April is not yet complete, but two items of interest already bear noting. One of these is perhaps the most important patent case to be heard by the Supreme Court in a long time, at least where life sciences are concerned. The other is of broader but no less intense interest to device makers.
Myriad at SCOTUS
Leading off is the April 15 hearing of the Myriad case at the Supreme Court, a hearing during which Justice Elena Kagan remarked that the Patent and Trademark Office is "very patent-happy." Of all the comments signaling a jurist's likely vote, this was the most obvious. However, as reported in the April 16 edition of Medical Device Daily, Justice Anthony Kennedy also mused that a loss of patent protection leading to taxpayer funding of most such research is an "insufficient" reason to overturn the Myriad patent for portions of the BRCA 1 and 2 genes.
If I had to guess (I don't, but I will anyway), I'd guess the final tally is 5-4, with Chief Justice John Roberts breaking the tie. I'm not entirely sure what Roberts will do, but I'd point out how far out on a rhetorical limb he went to vote that the Affordable Care Act is constitutional. His deference to established law – there is nothing in the statute to prohibit gene patents, and the practice has been to grant them – suggests which way he'll go. The outcome will thus be a narrow win for Myriad.
Needless patient deaths and device makers
One of the sessions at this year's annual meeting of the Medical Device Manufacturers Association detailed an effort by industry and others to improve patient safety by encouraging more routine use of patient monitoring equipment. For the moment, we'll set aside the question of whether Leah's Law is appropriate, but I'm of the view that device makers have to be careful about the optics of their efforts to bolster the use of their offerings.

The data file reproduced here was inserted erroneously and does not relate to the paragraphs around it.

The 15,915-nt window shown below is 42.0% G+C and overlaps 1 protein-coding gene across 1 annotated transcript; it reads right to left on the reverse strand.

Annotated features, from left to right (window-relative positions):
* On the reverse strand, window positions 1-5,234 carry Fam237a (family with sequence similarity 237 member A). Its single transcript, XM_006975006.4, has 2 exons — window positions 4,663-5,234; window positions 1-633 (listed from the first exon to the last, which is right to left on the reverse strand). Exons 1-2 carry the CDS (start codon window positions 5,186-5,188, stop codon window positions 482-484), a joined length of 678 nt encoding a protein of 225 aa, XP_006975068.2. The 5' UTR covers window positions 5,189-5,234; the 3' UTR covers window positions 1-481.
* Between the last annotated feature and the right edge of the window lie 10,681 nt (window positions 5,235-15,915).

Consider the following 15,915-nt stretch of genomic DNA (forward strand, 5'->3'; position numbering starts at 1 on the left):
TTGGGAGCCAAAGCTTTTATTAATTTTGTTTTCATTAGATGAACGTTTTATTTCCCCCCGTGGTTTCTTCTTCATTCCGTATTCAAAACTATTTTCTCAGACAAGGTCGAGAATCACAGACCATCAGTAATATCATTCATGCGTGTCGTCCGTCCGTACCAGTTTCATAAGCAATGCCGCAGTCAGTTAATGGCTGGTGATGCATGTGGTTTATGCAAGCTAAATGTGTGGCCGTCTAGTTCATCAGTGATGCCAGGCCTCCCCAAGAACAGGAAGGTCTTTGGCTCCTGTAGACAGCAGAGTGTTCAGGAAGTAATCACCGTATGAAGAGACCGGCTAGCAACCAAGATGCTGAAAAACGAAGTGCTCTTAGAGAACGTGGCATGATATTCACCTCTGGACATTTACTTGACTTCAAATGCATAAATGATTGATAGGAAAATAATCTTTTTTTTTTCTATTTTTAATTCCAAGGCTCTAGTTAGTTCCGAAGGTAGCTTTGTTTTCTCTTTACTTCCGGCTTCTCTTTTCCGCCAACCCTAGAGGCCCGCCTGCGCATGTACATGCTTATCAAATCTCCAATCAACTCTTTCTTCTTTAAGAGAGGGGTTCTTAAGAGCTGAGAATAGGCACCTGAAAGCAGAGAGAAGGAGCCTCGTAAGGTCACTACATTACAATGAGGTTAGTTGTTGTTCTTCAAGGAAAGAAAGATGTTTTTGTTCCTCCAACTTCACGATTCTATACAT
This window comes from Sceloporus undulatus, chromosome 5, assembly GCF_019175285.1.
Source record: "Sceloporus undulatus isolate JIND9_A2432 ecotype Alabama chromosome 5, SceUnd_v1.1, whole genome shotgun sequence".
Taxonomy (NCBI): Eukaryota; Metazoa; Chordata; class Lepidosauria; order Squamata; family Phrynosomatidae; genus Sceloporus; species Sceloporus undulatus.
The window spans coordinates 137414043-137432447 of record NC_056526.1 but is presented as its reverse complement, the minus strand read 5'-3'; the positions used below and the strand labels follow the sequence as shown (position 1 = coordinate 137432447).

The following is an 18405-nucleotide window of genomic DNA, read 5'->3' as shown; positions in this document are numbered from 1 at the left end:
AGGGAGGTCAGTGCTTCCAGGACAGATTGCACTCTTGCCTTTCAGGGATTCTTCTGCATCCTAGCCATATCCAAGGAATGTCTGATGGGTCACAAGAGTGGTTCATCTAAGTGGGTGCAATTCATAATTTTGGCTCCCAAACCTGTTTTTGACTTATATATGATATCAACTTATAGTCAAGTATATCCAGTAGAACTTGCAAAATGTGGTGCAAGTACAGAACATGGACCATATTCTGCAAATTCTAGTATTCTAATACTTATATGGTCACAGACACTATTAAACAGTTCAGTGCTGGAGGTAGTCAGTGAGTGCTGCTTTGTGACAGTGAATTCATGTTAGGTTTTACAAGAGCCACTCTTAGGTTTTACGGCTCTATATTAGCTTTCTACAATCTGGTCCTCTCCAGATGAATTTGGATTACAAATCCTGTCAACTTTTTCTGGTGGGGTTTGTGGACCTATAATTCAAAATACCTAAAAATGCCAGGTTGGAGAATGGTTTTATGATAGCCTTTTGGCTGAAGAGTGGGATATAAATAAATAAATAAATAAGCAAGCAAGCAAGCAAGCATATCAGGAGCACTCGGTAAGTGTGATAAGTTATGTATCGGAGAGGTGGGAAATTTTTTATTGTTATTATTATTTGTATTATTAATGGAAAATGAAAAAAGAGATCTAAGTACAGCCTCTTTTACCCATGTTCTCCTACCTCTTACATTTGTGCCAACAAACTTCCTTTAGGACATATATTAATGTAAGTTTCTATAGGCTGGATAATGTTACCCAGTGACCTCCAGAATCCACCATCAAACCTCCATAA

I'm not questioning the sincerity of device makers that give of their time and money in this effort, but there will be skeptics, and it won't take much to trigger a backlash. Beyond that, the session resurrected a report filed in November 2010 by the Office of Inspector General at the Department of Health and Human Services alleging that 180,000 Medicare patients die needlessly in hospitals each year thanks to events that "contributed to their death."
I have no doubt that providers are skeptical of those numbers, and rightly so. Part of the skepticism stems from the likelihood that many of those events did nothing to hasten the patient's demise, or hastened it by mere hours or even minutes. That's not to excuse sloppy care, but I've always been wary of these kinds of government claims, including IOM's 1999 report "To Err is Human." Let's face it, neither of these reports would constitute a first instance of government getting it flatly wrong, let alone the first time our government pushed an argument out of bounds to make a point.
For device makers, one of the hazards here is that providers will return the favor by insisting that devices and equipment in the hospital be fully interoperable, and start making the argument that lack of device interoperability is killing patients, thus sparking a PR war. And frankly, the last thing anyone needs is a turf war between device makers and hospitals, but that's what we'll get if device makers overplay their hand.